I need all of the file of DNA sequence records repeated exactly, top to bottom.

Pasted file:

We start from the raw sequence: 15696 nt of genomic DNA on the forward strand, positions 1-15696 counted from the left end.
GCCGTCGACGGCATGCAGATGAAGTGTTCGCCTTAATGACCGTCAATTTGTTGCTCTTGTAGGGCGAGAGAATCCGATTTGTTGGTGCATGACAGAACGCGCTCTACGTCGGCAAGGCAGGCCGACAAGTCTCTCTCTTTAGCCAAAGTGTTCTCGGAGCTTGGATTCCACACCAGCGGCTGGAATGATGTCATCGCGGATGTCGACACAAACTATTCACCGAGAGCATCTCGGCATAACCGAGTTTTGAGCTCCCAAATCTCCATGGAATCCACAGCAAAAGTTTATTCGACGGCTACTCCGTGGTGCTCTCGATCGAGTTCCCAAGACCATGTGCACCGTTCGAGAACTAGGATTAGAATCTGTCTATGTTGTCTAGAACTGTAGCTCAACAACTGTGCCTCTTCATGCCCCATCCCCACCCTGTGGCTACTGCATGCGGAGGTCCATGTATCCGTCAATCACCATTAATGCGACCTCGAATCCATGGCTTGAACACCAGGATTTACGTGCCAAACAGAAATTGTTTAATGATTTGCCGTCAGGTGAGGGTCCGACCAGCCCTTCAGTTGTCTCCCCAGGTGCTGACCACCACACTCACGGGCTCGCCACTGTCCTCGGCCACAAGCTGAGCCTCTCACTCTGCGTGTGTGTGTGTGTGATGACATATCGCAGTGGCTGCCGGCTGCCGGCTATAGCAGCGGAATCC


We start from the raw sequence: 15696 nt of genomic DNA on the forward strand, positions 1-15696 counted from the left end.
GCCGTCGACGGCATGCAGATGAAGTGTTCGCCTTAATGACCGTCAATTTGTTGCTCTTGTAGGGCGAGAGAATCCGATTTGTTGGTGCATGACAGAACGCGCTCTACGTCGGCAAGGCAGGCCGACAAGTCTCTCTCTTTAGCCAAAGTGTTCTCGGAGCTTGGATTCCACACCAGCGGCTGGAATGATGTCATCGCGGATGTCGACACAAACTATTCACCGAGAGCATCTCGGCATAACCGAGTTTTGAGCTCCCAAATCTCCATGGAATCCACAGCAAAAGTTTATTCGACGGCTACTCCGTGGTGCTCTCGATCGAGTTCCCAAGACCATGTGCACCGTTCGAGAACTAGGATTAGAATCTGTCTATGTTGTCTAGAACTGTAGCTCAACAACTGTGCCTCTTCATGCCCCATCCCCACCCTGTGGCTACTGCATGCGGAGGTCCATGTATCCGTCAATCACCATTAATGCGACCTCGAATCCATGGCTTGAACACCAGGATTTACGTGCCAAACAGAAATTGTTTAATGATTTGCCGTCAGGTGAGGGTCCGACCAGCCCTTCAGTTGTCTCCCCAGGTGCTGACCACCACACTCACGGGCTCGCCACTGTCCTCGGCCACAAGCTGAGCCTCTCACTCTGCGTGTGTGTGTGTGTGATGACATATCGCAGTGGCTGCCGGCTGCCGGCTATAGCAGCGGAATCC